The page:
Finally, the prospective owners should bear in mind that as with other occupations in life, the Bengal fancy has its share of gossipers; even breeders who claim to be close friends can criticise one another just to procure a sale. They should also be aware that if one breeder is particularly successful, then this in itself may make some rivals irate. Only a visit to such breeders will enable the buyer to see what they’re truly like - and only then judge them!
The following is the routine my fiancée, Sarah, and I follow when someone enquires about our kittens - it may provide ideas on what to expect, what to look for and what to ask:
Normally, interested parties contact us having seen our cats on TV or in the press, so they already have an insight into us. We speak to them at length on the phone and then send them a lot of photos and written information on the Bengal. They can digest it all in the comfort of their own home, and consider what types of kittens interest them the most. It also arms them with a great deal of knowledge on the breed prior to them even setting foot in our home, and this makes the subsequent visit easier for both them and us.
When the would-be owners arrive at our estate, we give them a 1 hour tour of our property and breeding facilities. They are taken into each enclosure and are introduced to the ancestors of the Bengal, our leopard cats, and we also show them our African leopards, ocelots and servals. We explain the plight these animals face in the wild, and we describe how we try to help via our conservation programme, and how it’s funded by our kitten sales. Then we show them all our adult Bengals and we physically point out the visual and personality differences between early generation Bengals and later generations, and they see what the kittens will look like when they’re older. The visitors also watch us interact and play with all our cats, and they can do the same should they wish.
After the tour, we invite the visitors inside and show them a large album full of photos of almost all our cats and the kittens that we’ve previously bred. This helps us to accurately describe the different generations and colours, as well as other physical traits of the Bengal. Then we describe the characters of the kittens that we have at the time, explaining which ones are more lap cats and which are bolder etc.
We never rush the prospective owners, and give them all the time they need. On this first day, we spend from 3 to 7 hours explaining everything that they need to know in order to make an informed decision over what type of kitten best suits them. These long discussions serve another purpose as well; they enable us to get to know the would-be owners quite well, giving us time to determine whether or not we want them to adopt one of our kittens in the first place. And we’re not afraid to turn down a home that we feel may be unsuitable - we’ve even politely refused to re-home to a couple of the celebrities who approach us. But most visitors want and are allowed to adopt, and so our extended conversations with them also helps to start building of a life long bond between us and them.
Finally, the interested parties see a selection of kittens; ones we think are perfect for them - no one knows their kitten’s personalities better than the breeder! We try to pair the home with the ideal kitten rather than for the visitor to be shown a litter and then taking pot luck via a random choice - our methods prevent them from making a wrong decision and taking a kitten that wouldn’t be suitable for them or their lifestyle.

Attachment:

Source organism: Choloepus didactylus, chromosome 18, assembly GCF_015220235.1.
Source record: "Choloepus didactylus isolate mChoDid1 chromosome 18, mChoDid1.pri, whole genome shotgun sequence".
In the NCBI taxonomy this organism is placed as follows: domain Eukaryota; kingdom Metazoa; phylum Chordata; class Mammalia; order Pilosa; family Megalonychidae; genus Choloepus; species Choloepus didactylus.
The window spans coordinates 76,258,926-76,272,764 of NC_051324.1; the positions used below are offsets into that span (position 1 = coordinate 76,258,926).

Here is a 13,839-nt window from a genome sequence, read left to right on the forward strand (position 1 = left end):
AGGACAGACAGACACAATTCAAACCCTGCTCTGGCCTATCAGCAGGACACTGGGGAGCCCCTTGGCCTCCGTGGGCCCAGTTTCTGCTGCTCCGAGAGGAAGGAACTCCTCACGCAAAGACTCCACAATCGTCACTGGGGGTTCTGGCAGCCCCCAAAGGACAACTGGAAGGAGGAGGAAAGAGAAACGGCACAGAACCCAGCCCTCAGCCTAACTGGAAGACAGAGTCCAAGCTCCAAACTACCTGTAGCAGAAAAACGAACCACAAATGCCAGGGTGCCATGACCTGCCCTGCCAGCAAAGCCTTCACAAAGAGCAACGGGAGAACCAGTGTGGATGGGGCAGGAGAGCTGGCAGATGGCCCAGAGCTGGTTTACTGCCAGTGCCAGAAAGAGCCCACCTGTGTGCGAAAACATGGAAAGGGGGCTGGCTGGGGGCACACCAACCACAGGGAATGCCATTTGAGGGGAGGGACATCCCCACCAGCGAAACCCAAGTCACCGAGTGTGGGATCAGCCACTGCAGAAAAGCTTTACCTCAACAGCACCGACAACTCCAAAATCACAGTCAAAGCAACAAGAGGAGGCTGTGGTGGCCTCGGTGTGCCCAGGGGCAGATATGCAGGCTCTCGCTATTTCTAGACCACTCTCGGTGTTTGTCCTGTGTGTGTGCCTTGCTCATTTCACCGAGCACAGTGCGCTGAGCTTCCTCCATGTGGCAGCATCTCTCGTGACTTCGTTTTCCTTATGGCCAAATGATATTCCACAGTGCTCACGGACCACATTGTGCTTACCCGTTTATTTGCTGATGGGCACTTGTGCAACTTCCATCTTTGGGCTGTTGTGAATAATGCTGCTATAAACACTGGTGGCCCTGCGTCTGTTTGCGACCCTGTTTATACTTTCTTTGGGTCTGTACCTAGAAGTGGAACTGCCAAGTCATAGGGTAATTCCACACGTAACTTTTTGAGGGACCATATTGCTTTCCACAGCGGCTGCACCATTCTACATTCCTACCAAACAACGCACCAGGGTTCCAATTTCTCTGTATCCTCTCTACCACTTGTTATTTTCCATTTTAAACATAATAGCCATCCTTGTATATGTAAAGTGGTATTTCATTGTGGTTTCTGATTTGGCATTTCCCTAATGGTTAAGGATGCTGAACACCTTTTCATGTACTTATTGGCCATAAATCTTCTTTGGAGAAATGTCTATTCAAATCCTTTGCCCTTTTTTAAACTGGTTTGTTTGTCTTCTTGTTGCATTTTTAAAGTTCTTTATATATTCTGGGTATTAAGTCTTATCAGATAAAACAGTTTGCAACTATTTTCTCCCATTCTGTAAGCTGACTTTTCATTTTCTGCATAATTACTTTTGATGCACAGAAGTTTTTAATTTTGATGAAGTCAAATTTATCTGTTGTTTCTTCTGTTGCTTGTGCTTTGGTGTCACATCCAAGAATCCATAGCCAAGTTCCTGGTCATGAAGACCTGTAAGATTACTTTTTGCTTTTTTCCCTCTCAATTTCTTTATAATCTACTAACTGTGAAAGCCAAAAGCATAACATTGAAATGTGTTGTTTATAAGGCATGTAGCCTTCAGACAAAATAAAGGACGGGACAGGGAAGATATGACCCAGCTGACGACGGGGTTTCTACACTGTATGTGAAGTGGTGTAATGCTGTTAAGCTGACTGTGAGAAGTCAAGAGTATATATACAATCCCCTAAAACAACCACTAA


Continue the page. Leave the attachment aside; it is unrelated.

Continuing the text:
Some other breeders will do similar to the above and if they don’t, then the interested parties should ask for further help and most good breeders will oblige.
The First Few Days with a New Bengal Kitten
The kitten must not be younger than 12 to 13 weeks old when he’s brought home, and due to his tender age, he will feel lost for a few days and so should be confined to a small area such as a bedroom where he’ll feel safer. And if it has an ensuite, the toilet lid must be down as it’s a danger and is unhygienic as Bengals aren’t fussy where they go “fishing”!
The kitten’s owners should place his food and water dish, his bed and litter tray and perhaps a small cat scratching post in this room. After a few days, the door should be left open for short periods and the Bengal kitten will start to wander further away - this will help him to gain his bearings, but his owners must ensure that he can find his way back. It’s best for them to sit and watch their kitten, just to give him support and reassurance.
The owner should not take things for granted by expecting the kitten to guess what is required of them. For example, presuming a tiny kitten can locate a litter box in a large home is like putting a 2 year old child down in a museum and saying, “find the bathroom”. The kitten’s adopted family should try to think of all things in his life like this as it will help them to understand him and what he requires.
When the kitten does need to use his litter tray, his owners will probably notice him start to cry and wander around; caring owners should learn to recognise these signals and help the kitten to find it by repeatedly placing him in it until he gets the idea. Whilst he is still quite small, it is best to use the simple cat litter trays as he will not be able to climb into the bigger ones. Depending on the size of the room, two of these trays should be given, and then when he is a little older, his owners should buy some of the larger trays with covered hoods. Sarah and I use a compressed wood litter as it doesn’t get too messy nor smell that badly when used.